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Old 03-27-2021, 11:35 PM   #7
xBNSFer
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Join Date: Aug 2005
Posts: 60
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Looks better! I'd darken the highlights and/or boost the contrast some, since imo it's a bit washed out; that will probably make it look somewhat "sharper" too, as a bonus.

Were you shooting RAW or JPEG? Sometimes the camera's JPEG noise reduction can blur detail too. I'd recommend shooting RAW and then processing to your taste for optimal results.

I'd also check where your focus point was; if you look at the photo on Nikon's software like View NX, you should be able to turn on a setting that reveals where the focus point was when the image was taken. You might find you didn't have it on the train, which will (unless it's on something else about the same distance from the camera) also result in lack of sharpness on your subject. You may also find, depending on what autofocus settings you use, that the particular frame didn't lock focus at all (no focus point displayed).

One of the best ways to "drive" your camera (as opposed to the other way around) is to de-couple the autofocus from the shutter release, by setting the AE/AF Lock button to "AF-ON." This means the shutter release just releases the shutter, it is no longer how autofocus is initiated. By using a "continuous" autofocus mode with "back button" autofocus, you can achieve the function of both "locked" autofocus (focus where you want, then release the button; focus remains where it was and then you can shoot images focused on that point) or "continuous" autofocus (press and hold the "back button," and the camera will continue to focus while you shoot), all without menu diving and clunky "focus, then press the "lock" button, then shoot" procedures.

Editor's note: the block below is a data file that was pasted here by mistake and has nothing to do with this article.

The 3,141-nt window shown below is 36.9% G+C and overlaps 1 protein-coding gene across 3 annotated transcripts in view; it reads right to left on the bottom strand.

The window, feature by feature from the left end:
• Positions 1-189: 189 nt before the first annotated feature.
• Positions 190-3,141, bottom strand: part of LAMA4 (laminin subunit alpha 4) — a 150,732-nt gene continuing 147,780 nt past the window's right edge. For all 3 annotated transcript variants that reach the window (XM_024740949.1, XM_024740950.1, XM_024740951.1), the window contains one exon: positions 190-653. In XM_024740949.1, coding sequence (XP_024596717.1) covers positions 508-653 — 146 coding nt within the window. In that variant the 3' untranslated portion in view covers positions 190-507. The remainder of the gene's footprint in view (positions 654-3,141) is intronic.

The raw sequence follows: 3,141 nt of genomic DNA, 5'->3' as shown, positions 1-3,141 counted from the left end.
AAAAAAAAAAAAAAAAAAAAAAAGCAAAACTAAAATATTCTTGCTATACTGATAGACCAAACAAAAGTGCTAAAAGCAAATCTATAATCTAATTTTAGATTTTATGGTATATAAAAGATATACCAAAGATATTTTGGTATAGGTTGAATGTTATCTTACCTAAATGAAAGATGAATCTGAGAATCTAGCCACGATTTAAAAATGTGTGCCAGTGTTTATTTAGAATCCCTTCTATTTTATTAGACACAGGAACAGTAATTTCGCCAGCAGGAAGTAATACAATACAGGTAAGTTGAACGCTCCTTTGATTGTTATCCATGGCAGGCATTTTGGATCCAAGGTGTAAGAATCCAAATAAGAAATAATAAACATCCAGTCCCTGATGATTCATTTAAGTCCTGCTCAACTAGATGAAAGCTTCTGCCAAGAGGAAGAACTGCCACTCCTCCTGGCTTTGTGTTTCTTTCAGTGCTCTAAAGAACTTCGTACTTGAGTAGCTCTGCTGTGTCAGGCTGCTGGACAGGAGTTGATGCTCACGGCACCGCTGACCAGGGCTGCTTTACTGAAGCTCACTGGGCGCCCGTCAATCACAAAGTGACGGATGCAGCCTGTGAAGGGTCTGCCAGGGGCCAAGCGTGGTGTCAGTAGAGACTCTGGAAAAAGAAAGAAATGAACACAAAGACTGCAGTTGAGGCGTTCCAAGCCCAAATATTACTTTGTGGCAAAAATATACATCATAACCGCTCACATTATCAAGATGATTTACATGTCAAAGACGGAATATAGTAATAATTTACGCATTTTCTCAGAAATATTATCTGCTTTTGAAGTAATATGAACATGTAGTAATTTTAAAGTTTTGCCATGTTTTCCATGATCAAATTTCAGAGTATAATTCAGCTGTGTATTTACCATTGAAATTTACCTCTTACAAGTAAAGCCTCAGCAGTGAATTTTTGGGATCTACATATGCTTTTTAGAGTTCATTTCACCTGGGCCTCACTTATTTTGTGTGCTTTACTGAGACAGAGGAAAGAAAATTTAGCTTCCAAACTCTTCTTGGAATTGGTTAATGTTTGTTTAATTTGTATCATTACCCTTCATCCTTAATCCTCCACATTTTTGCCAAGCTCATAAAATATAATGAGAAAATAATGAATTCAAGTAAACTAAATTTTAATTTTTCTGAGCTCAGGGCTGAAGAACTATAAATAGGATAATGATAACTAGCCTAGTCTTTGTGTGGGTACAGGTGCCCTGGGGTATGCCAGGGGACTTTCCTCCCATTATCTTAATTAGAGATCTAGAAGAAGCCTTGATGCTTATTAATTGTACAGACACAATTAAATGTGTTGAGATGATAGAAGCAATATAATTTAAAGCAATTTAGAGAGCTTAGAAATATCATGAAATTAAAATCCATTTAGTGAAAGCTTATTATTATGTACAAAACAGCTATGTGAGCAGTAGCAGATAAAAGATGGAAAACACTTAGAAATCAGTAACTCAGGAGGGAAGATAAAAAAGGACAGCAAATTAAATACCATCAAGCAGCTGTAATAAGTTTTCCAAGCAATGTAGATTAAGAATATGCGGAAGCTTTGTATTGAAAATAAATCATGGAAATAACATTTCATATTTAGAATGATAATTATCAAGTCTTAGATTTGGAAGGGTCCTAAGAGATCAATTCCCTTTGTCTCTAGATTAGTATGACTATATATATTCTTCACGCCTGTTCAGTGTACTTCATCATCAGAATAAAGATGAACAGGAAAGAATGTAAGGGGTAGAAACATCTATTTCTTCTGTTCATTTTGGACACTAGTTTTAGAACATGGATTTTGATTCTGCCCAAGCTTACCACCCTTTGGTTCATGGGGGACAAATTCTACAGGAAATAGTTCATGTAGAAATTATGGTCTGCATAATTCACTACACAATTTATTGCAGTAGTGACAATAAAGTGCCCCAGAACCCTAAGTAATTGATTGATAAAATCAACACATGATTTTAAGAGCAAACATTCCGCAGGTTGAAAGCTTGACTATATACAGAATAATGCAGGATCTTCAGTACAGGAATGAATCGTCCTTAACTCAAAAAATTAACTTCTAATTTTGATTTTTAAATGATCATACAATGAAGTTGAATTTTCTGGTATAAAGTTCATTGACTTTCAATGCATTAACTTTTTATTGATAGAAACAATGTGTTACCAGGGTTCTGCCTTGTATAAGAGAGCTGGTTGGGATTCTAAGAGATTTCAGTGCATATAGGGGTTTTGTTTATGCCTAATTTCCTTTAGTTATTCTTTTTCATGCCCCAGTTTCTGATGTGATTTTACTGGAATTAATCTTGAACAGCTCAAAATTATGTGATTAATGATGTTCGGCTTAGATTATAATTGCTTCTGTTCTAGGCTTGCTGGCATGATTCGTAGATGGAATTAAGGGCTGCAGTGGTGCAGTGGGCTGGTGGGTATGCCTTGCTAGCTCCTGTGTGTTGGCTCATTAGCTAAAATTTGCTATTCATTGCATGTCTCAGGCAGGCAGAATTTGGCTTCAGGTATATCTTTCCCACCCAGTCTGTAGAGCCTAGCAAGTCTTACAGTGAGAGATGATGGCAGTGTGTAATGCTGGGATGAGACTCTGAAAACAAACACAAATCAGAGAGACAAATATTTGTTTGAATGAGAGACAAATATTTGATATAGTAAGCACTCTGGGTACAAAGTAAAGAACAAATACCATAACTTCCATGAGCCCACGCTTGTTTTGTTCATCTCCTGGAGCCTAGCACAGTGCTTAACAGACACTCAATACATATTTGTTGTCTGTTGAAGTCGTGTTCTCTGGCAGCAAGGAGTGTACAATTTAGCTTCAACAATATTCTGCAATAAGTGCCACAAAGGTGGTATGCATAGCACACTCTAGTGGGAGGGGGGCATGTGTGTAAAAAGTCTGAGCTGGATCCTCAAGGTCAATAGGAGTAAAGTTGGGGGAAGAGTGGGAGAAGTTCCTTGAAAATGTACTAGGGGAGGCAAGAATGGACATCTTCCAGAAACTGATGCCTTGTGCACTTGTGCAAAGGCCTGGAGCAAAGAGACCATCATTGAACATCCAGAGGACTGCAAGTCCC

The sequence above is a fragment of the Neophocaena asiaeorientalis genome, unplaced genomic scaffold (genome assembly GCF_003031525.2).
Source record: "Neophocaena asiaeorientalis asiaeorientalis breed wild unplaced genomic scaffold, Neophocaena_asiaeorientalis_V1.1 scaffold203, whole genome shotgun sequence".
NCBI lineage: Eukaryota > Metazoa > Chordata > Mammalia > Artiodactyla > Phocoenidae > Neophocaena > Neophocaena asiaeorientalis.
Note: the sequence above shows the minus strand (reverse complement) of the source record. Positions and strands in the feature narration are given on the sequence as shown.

Sometimes what works best is to set up your shot ahead of the train's arrival (hence another reason to use a tripod) and "pre-focus" the shot using something that will approximate a similar distance to subject (like, in the shot you've shown, if you can get it that precise, the rail on the track you expect a train on, or the ballast on the track, or the bridge it is crossing, etc.). Then you won't be at the mercy of autofocus "algorithms" bouncing your focus point around when you take the shot.

You can download the camera manual (if you didn't get a copy) and the software (if you didn't get the disc) here:

https://downloadcenter.nikonimglib.c.../18/D3000.html
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